Self-awareness and being true to yourself are essential to living a happy, fulfilled and successful life; therefore, these are critical elements of self-care.

            Listen to your inner voice. Identify what you need. When we are out of alignment with ourselves, we are more stressed, overwhelmed and at higher risk for health issues.

            Here are 11 ways to be true to you: How To Be True To You When Life Pulls You Off Track

              28. Set Boundaries

              This is important to healthy relationships, a strong sense of self-esteem and healthy life. You must know what you will and won’t accept.

              Identify where energy is leaking out from your life. If you continue to give when you have nothing to give or say ‘yes’ when you mean ‘no’, you will continue to suffer.

              Know, acknowledge and honor your limits and boundaries – physically and emotionally.

              29. Escape

              While avoidance and numbing can be detrimental, a little escape can help recharge your batteries.

              So watch that reality TV show without guilt, catch the latest movie, delve into that novel, or head to the museum. What transports you and completely allows you to shut off?

              30. Be Nice to Yourself

              Be kind, patient and understanding. Treat yourself like you would a close friend. Speak to yourself as you would someone you love.

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              You are enough. You are doing enough.

              Give yourself a break, a little more love and a lot more compassion.

              You are doing a great job – time to tell yourself that.

              Start Taking Care of Yourself Now!

              Now you have 30 ways to take care of yourself! However, you may still have nagging thoughts in the back of your head about why you can’t.

              Ditch Your Excuses

              Here are the most common excuses I hear with a strategy to help:

              I don’t have time for it.

              How many hours per day do you spend watching TV or on social media? Some studies show that the average adult spends over four hours watching TV and over two on social media. What if you took just half that to take care of yourself? Or 1/10th?! We all have the same 24 hours in a day.

              It’s what you choose to do with that time that counts. Many of the suggestions above require no time at all. Take a breath, drink an extra glass of water, speak nicely to yourself, grab an apple.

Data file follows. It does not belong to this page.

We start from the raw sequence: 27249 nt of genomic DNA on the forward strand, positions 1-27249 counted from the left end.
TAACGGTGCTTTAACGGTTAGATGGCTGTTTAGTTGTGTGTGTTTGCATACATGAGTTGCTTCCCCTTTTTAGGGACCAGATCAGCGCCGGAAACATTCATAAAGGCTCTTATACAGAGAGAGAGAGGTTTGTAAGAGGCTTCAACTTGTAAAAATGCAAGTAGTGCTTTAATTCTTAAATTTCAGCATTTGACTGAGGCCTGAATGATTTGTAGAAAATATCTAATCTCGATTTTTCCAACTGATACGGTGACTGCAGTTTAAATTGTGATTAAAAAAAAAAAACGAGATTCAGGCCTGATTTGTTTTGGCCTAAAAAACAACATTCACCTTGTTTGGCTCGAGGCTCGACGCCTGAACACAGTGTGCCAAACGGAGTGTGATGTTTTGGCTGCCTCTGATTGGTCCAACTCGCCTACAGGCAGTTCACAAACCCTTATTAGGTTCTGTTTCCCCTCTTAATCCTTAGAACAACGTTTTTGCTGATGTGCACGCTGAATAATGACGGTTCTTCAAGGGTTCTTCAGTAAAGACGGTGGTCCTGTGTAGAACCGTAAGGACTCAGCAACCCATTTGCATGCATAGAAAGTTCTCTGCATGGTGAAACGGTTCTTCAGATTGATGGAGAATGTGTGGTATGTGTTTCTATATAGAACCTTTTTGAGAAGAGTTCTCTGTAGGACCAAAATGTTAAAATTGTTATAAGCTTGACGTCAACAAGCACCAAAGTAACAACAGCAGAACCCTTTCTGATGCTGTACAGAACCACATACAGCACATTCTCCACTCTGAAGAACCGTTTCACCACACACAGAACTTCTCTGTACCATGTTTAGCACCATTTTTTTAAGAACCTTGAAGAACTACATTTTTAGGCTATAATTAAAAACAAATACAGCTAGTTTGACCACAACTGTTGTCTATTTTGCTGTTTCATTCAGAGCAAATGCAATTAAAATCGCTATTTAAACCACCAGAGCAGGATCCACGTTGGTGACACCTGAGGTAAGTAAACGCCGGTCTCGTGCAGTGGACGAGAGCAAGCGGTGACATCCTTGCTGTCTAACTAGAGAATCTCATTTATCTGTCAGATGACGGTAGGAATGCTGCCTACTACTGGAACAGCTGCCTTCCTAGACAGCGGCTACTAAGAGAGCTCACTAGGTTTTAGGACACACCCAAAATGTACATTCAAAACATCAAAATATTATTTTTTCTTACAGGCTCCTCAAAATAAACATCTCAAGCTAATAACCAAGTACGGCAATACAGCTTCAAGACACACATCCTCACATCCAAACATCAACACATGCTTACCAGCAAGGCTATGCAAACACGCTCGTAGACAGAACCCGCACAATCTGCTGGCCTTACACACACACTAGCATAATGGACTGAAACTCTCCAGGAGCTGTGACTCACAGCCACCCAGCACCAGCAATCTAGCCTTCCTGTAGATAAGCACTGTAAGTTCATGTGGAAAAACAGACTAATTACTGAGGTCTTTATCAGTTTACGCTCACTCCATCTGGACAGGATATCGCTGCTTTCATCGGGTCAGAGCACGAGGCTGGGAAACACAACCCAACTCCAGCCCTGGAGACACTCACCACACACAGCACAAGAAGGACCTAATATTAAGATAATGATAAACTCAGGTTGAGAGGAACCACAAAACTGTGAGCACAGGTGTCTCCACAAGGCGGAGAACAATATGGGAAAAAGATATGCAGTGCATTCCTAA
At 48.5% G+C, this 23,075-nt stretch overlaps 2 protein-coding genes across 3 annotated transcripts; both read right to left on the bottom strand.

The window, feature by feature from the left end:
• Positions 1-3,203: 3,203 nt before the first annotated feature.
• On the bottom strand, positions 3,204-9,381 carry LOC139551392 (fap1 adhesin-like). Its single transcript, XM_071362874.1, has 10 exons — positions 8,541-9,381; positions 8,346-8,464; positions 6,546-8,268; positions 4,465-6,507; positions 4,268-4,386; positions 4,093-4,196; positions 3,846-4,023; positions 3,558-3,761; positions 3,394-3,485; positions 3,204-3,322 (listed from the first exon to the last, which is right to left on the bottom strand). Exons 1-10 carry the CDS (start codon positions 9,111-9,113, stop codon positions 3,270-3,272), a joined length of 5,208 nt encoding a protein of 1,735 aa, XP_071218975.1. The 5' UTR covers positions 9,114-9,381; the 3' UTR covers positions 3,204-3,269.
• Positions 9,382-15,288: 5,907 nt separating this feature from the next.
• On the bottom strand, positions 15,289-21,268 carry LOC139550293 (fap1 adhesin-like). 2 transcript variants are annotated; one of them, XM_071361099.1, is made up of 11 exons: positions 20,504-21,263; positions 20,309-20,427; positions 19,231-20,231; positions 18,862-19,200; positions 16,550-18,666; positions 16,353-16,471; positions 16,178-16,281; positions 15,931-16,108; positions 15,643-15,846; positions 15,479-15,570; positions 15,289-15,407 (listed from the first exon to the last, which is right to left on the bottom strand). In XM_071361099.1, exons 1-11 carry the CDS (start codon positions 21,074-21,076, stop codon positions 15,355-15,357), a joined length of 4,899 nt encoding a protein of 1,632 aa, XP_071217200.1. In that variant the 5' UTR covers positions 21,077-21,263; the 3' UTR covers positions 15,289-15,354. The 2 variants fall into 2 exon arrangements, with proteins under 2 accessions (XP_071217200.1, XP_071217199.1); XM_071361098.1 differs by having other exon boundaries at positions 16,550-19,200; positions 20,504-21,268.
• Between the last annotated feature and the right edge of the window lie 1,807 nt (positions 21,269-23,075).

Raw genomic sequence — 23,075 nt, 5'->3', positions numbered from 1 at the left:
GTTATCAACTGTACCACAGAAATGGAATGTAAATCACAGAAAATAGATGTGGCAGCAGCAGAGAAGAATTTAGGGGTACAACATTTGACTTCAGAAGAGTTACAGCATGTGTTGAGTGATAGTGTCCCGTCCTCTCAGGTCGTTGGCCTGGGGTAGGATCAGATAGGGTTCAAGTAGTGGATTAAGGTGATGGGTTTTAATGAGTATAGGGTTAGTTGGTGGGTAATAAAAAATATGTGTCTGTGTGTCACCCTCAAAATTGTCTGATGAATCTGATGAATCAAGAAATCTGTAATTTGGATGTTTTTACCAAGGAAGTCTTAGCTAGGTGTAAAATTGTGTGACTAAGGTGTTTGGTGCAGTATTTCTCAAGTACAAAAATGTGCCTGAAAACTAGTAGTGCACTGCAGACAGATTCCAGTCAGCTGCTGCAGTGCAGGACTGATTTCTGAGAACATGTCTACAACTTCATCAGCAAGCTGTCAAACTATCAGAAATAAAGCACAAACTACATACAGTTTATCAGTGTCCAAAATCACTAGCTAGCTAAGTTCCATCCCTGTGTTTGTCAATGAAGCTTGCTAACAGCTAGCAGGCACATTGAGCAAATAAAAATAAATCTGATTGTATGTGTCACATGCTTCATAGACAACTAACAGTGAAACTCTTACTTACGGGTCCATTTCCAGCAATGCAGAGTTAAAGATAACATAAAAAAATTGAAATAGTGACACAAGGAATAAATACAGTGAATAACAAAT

I don’t need it.

              Trust me, if you don’t take care of yourself now, you’re going to get that wake-up call one day, if you haven’t already.

              I guarantee it’s going to take a lot more time and energy to fix what’s broken than to take care of it along the way. You have a responsibility to do this for yourself.

              I’m too tired.

              Great! Take a nap. Then you’ve done your self-care for the day. No joke.

              Too often when we are tired, we drink coffee, reach for a sugary snack or find some other way to distract ourselves.

              Self-care is different from day to day. Some days it will be harder than others. Each of the items on the list are meant to GIVE you energy, not take it away. You’ll be amazed at how much more energized and awake you feel after one of these practices.

              It‘s just too hard.

              One big reason people don’t get started is because they think it’s going to be hard. Don’t fall into this trap and do nothing at all.

              Choose something that feels simple and easy to do – and do it. There is no step too small.

              Know Your Motivation

              It’s not the action of self-care that’s most important. It’s about what you get by taking care of yourself.

              What is the real value or importance of self-care in your life?

              To be a better mom, look good, be healthier, have more energy, reduce your stress levels, feel better, see your grandkids graduate from college, get that promotion, sustain the business you’re building, perform at your very best?

              Know your why so you can tap into the motivation for taking care of yourself. If you’re doing this because you ‘should’, it just won’t happen or be sustainable. You must do this because you see value, purpose and benefits at some level. What are those for you?

              Final Thoughts

              “Take care of your body, it’s the only place you have to life” – Jim Rohn

              Self-care is about doing what makes you feel good – mind, body and spirit.

              If you remember only one thing:

              Do more of what makes you feel good, brings you energy and joy and do less of what doesn’t.

              Had I taken better care of myself in my late teens and my early twenties, I might have avoided two knee surgeries, stress fractures and arthritis. Had I taken better care of myself in my thirties, perhaps I could have avoided anxiety and a near breakdown . But that was my journey and it led me here. And I have to say, I’m pretty happy where here is.

              So now, in my forties, while I still may cringe at the term, I pay attention to and practice self-care. And I often wonder if maybe, just maybe, I continue to take good care of myself, I may just be able to run that marathon one day after all.

              More About Practicing Self-Care

              Featured photo credit: Samantha Gades via unsplash.com

              Reference